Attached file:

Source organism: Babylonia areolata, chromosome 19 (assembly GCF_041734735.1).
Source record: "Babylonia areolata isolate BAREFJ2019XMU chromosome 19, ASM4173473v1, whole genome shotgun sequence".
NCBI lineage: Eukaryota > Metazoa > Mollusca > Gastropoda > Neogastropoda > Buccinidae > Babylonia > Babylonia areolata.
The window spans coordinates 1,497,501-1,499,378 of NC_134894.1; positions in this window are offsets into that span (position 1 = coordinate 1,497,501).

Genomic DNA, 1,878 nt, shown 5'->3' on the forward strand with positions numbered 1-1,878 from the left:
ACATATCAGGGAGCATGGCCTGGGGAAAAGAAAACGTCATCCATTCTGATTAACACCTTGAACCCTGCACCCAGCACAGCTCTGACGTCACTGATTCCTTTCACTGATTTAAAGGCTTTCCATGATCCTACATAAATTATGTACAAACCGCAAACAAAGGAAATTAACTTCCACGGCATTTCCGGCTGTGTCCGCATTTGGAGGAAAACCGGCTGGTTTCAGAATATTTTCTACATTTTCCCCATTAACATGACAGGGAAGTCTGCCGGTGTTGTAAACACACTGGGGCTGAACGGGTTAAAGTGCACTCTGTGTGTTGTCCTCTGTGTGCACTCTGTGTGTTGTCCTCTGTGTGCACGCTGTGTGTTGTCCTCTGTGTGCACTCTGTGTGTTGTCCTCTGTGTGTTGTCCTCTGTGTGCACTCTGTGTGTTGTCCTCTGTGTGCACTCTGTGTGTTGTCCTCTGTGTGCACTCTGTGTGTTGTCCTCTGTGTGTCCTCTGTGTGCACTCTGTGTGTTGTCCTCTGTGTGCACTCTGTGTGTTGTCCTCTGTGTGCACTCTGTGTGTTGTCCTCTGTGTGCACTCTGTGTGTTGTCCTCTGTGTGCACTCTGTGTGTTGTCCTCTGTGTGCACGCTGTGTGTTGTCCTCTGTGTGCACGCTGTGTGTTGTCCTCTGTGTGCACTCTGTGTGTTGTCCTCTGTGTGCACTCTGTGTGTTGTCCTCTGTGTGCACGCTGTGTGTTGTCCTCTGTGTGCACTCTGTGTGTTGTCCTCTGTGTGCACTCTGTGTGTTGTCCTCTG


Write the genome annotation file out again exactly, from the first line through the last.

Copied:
Source organism: Babylonia areolata, chromosome 19 (assembly GCF_041734735.1).
Source record: "Babylonia areolata isolate BAREFJ2019XMU chromosome 19, ASM4173473v1, whole genome shotgun sequence".
NCBI lineage: Eukaryota > Metazoa > Mollusca > Gastropoda > Neogastropoda > Buccinidae > Babylonia > Babylonia areolata.
The window spans coordinates 1,497,501-1,499,378 of NC_134894.1; positions in this window are offsets into that span (position 1 = coordinate 1,497,501).

Genomic DNA, 1,878 nt, shown 5'->3' on the forward strand with positions numbered 1-1,878 from the left:
ACATATCAGGGAGCATGGCCTGGGGAAAAGAAAACGTCATCCATTCTGATTAACACCTTGAACCCTGCACCCAGCACAGCTCTGACGTCACTGATTCCTTTCACTGATTTAAAGGCTTTCCATGATCCTACATAAATTATGTACAAACCGCAAACAAAGGAAATTAACTTCCACGGCATTTCCGGCTGTGTCCGCATTTGGAGGAAAACCGGCTGGTTTCAGAATATTTTCTACATTTTCCCCATTAACATGACAGGGAAGTCTGCCGGTGTTGTAAACACACTGGGGCTGAACGGGTTAAAGTGCACTCTGTGTGTTGTCCTCTGTGTGCACTCTGTGTGTTGTCCTCTGTGTGCACGCTGTGTGTTGTCCTCTGTGTGCACTCTGTGTGTTGTCCTCTGTGTGTTGTCCTCTGTGTGCACTCTGTGTGTTGTCCTCTGTGTGCACTCTGTGTGTTGTCCTCTGTGTGCACTCTGTGTGTTGTCCTCTGTGTGTCCTCTGTGTGCACTCTGTGTGTTGTCCTCTGTGTGCACTCTGTGTGTTGTCCTCTGTGTGCACTCTGTGTGTTGTCCTCTGTGTGCACTCTGTGTGTTGTCCTCTGTGTGCACTCTGTGTGTTGTCCTCTGTGTGCACGCTGTGTGTTGTCCTCTGTGTGCACGCTGTGTGTTGTCCTCTGTGTGCACTCTGTGTGTTGTCCTCTGTGTGCACTCTGTGTGTTGTCCTCTGTGTGCACGCTGTGTGTTGTCCTCTGTGTGCACTCTGTGTGTTGTCCTCTGTGTGCACTCTGTGTGTTGTCCTCTG